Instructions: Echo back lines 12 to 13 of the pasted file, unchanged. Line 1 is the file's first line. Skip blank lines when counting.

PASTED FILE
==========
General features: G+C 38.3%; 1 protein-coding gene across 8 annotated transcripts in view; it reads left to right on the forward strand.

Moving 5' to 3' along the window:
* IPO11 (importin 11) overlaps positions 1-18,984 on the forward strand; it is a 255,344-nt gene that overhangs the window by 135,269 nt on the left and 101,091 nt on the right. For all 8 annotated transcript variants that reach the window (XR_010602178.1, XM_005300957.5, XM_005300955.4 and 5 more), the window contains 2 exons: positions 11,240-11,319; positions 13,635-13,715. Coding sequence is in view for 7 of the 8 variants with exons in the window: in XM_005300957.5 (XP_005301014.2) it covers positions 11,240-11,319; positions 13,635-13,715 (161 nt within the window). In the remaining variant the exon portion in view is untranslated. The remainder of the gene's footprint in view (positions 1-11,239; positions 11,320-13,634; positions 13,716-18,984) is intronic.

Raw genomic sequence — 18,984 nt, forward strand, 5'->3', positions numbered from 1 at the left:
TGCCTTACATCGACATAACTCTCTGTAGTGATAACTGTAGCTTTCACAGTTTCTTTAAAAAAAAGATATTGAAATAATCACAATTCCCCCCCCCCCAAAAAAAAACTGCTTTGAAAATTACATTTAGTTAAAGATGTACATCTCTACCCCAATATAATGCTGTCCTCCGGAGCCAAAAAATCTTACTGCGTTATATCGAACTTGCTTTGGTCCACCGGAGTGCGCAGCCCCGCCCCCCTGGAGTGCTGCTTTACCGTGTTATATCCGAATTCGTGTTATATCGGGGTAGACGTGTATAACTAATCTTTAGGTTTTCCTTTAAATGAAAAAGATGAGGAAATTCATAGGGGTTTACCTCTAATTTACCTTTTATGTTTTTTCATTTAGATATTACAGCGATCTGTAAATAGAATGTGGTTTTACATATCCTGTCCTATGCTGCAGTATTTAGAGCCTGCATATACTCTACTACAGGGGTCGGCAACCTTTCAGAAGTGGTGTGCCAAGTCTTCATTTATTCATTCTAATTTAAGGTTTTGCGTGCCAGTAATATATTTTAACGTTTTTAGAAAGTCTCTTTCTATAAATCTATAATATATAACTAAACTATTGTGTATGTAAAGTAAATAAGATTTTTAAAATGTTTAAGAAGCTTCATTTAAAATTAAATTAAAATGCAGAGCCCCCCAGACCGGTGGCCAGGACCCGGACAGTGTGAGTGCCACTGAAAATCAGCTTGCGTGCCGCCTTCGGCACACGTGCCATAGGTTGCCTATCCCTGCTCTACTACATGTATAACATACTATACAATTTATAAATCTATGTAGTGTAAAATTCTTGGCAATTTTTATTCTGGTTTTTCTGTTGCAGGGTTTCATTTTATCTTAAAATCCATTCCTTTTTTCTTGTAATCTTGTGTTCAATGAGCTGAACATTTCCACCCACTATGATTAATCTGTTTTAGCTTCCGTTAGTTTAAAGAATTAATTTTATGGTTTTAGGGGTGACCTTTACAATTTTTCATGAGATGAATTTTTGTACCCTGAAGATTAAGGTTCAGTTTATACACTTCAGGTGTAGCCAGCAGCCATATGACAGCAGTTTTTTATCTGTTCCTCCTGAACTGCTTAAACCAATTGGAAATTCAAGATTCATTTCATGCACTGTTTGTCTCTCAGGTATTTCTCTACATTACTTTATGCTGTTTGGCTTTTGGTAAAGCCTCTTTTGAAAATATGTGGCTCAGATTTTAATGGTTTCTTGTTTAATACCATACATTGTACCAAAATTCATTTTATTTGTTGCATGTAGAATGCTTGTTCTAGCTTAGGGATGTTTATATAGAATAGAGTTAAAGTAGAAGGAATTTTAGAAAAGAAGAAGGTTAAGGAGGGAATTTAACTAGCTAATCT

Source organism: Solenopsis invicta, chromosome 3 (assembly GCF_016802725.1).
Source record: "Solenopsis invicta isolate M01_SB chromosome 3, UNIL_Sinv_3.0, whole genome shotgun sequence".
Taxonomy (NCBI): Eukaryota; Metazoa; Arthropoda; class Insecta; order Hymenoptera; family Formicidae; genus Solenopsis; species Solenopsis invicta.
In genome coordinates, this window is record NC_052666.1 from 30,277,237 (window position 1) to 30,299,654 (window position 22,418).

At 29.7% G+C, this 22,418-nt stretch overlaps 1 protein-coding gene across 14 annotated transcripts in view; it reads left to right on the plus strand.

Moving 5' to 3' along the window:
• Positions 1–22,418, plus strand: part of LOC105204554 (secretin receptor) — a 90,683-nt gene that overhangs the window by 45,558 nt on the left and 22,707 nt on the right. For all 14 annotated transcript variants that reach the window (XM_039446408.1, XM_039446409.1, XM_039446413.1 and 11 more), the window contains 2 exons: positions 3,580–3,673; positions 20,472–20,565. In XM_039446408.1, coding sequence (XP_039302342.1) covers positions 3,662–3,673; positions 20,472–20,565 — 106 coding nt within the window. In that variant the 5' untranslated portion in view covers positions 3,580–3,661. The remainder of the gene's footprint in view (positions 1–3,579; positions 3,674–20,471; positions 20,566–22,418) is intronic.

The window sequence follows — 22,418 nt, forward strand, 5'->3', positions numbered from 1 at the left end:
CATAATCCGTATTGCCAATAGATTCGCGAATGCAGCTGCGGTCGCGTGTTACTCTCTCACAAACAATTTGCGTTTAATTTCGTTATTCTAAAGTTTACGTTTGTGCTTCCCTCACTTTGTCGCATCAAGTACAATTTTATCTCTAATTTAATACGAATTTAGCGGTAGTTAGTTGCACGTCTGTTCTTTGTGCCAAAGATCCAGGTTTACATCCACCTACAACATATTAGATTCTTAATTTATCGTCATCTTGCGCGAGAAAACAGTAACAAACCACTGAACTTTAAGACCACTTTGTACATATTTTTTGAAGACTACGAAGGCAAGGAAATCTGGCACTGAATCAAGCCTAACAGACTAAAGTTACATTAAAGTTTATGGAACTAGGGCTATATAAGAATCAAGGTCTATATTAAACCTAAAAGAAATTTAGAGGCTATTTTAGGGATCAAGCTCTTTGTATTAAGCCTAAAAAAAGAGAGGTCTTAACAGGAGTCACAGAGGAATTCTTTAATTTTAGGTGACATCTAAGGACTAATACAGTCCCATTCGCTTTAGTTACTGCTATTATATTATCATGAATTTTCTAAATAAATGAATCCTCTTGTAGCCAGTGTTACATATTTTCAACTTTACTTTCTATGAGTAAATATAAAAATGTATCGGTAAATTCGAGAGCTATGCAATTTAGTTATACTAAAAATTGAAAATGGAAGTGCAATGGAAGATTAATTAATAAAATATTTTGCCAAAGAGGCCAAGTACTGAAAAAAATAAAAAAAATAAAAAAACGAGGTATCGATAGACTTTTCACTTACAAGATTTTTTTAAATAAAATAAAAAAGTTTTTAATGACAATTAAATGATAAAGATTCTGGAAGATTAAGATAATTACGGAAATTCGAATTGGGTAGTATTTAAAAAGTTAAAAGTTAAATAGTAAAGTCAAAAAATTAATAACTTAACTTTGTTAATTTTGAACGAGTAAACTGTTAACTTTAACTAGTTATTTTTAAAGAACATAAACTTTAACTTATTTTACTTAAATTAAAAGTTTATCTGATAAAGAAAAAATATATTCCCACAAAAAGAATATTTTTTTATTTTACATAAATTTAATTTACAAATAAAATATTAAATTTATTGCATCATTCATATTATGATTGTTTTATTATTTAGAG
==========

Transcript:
• Positions 1–22,418, plus strand: part of LOC105204554 (secretin receptor) — a 90,683-nt gene that overhangs the window by 45,558 nt on the left and 22,707 nt on the right. For all 14 annotated transcript variants that reach the window (XM_039446408.1, XM_039446409.1, XM_039446413.1 and 11 more), the window contains 2 exons: positions 3,580–3,673; positions 20,472–20,565. In XM_039446408.1, coding sequence (XP_039302342.1) covers positions 3,662–3,673; positions 20,472–20,565 — 106 coding nt within the window. In that variant the 5' untranslated portion in view covers positions 3,580–3,661. The remainder of the gene's footprint in view (positions 1–3,579; positions 3,674–20,471; positions 20,566–22,418) is intronic.

The window sequence follows — 22,418 nt, forward strand, 5'->3', positions numbered from 1 at the left end: